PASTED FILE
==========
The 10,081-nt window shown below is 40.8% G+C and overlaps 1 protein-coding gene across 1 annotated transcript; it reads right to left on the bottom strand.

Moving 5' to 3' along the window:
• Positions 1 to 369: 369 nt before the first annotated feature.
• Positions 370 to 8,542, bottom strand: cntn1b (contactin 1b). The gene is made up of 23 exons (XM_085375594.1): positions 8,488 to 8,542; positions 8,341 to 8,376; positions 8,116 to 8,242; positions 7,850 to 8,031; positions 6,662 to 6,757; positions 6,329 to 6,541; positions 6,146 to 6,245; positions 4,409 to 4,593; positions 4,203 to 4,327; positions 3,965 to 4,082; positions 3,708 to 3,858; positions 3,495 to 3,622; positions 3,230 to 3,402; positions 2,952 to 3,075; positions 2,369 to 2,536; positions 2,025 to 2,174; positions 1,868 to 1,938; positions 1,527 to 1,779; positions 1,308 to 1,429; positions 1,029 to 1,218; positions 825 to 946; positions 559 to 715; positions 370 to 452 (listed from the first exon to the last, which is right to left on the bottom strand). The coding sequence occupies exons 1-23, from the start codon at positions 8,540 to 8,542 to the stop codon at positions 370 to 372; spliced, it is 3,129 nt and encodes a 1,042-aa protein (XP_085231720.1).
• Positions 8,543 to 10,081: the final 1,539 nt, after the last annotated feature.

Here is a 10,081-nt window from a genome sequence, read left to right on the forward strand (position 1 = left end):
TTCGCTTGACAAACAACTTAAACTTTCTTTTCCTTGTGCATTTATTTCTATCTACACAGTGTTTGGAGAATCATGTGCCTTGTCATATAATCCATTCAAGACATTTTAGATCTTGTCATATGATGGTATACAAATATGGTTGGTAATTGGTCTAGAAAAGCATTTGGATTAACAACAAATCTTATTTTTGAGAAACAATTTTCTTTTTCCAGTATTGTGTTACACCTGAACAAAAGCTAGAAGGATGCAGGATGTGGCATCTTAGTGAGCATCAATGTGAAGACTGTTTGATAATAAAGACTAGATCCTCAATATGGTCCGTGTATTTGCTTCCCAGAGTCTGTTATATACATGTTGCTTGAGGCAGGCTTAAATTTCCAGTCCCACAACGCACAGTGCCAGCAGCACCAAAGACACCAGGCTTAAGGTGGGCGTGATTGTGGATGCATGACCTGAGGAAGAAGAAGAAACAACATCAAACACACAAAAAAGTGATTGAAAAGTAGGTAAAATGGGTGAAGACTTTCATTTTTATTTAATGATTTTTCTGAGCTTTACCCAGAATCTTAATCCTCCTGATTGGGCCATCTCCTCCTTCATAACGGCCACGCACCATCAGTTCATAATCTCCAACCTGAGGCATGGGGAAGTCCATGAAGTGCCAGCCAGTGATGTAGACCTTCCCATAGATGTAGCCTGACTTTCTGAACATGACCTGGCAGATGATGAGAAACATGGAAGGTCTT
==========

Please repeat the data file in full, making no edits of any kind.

The 10,081-nt window shown below is 40.8% G+C and overlaps 1 protein-coding gene across 1 annotated transcript; it reads right to left on the bottom strand.

Moving 5' to 3' along the window:
• Positions 1 to 369: 369 nt before the first annotated feature.
• Positions 370 to 8,542, bottom strand: cntn1b (contactin 1b). The gene is made up of 23 exons (XM_085375594.1): positions 8,488 to 8,542; positions 8,341 to 8,376; positions 8,116 to 8,242; positions 7,850 to 8,031; positions 6,662 to 6,757; positions 6,329 to 6,541; positions 6,146 to 6,245; positions 4,409 to 4,593; positions 4,203 to 4,327; positions 3,965 to 4,082; positions 3,708 to 3,858; positions 3,495 to 3,622; positions 3,230 to 3,402; positions 2,952 to 3,075; positions 2,369 to 2,536; positions 2,025 to 2,174; positions 1,868 to 1,938; positions 1,527 to 1,779; positions 1,308 to 1,429; positions 1,029 to 1,218; positions 825 to 946; positions 559 to 715; positions 370 to 452 (listed from the first exon to the last, which is right to left on the bottom strand). The coding sequence occupies exons 1-23, from the start codon at positions 8,540 to 8,542 to the stop codon at positions 370 to 372; spliced, it is 3,129 nt and encodes a 1,042-aa protein (XP_085231720.1).
• Positions 8,543 to 10,081: the final 1,539 nt, after the last annotated feature.

Here is a 10,081-nt window from a genome sequence, read left to right on the forward strand (position 1 = left end):
TTCGCTTGACAAACAACTTAAACTTTCTTTTCCTTGTGCATTTATTTCTATCTACACAGTGTTTGGAGAATCATGTGCCTTGTCATATAATCCATTCAAGACATTTTAGATCTTGTCATATGATGGTATACAAATATGGTTGGTAATTGGTCTAGAAAAGCATTTGGATTAACAACAAATCTTATTTTTGAGAAACAATTTTCTTTTTCCAGTATTGTGTTACACCTGAACAAAAGCTAGAAGGATGCAGGATGTGGCATCTTAGTGAGCATCAATGTGAAGACTGTTTGATAATAAAGACTAGATCCTCAATATGGTCCGTGTATTTGCTTCCCAGAGTCTGTTATATACATGTTGCTTGAGGCAGGCTTAAATTTCCAGTCCCACAACGCACAGTGCCAGCAGCACCAAAGACACCAGGCTTAAGGTGGGCGTGATTGTGGATGCATGACCTGAGGAAGAAGAAGAAACAACATCAAACACACAAAAAAGTGATTGAAAAGTAGGTAAAATGGGTGAAGACTTTCATTTTTATTTAATGATTTTTCTGAGCTTTACCCAGAATCTTAATCCTCCTGATTGGGCCATCTCCTCCTTCATAACGGCCACGCACCATCAGTTCATAATCTCCAACCTGAGGCATGGGGAAGTCCATGAAGTGCCAGCCAGTGATGTAGACCTTCCCATAGATGTAGCCTGACTTTCTGAACATGACCTGGCAGATGATGAGAAACATGGAAGGTCTT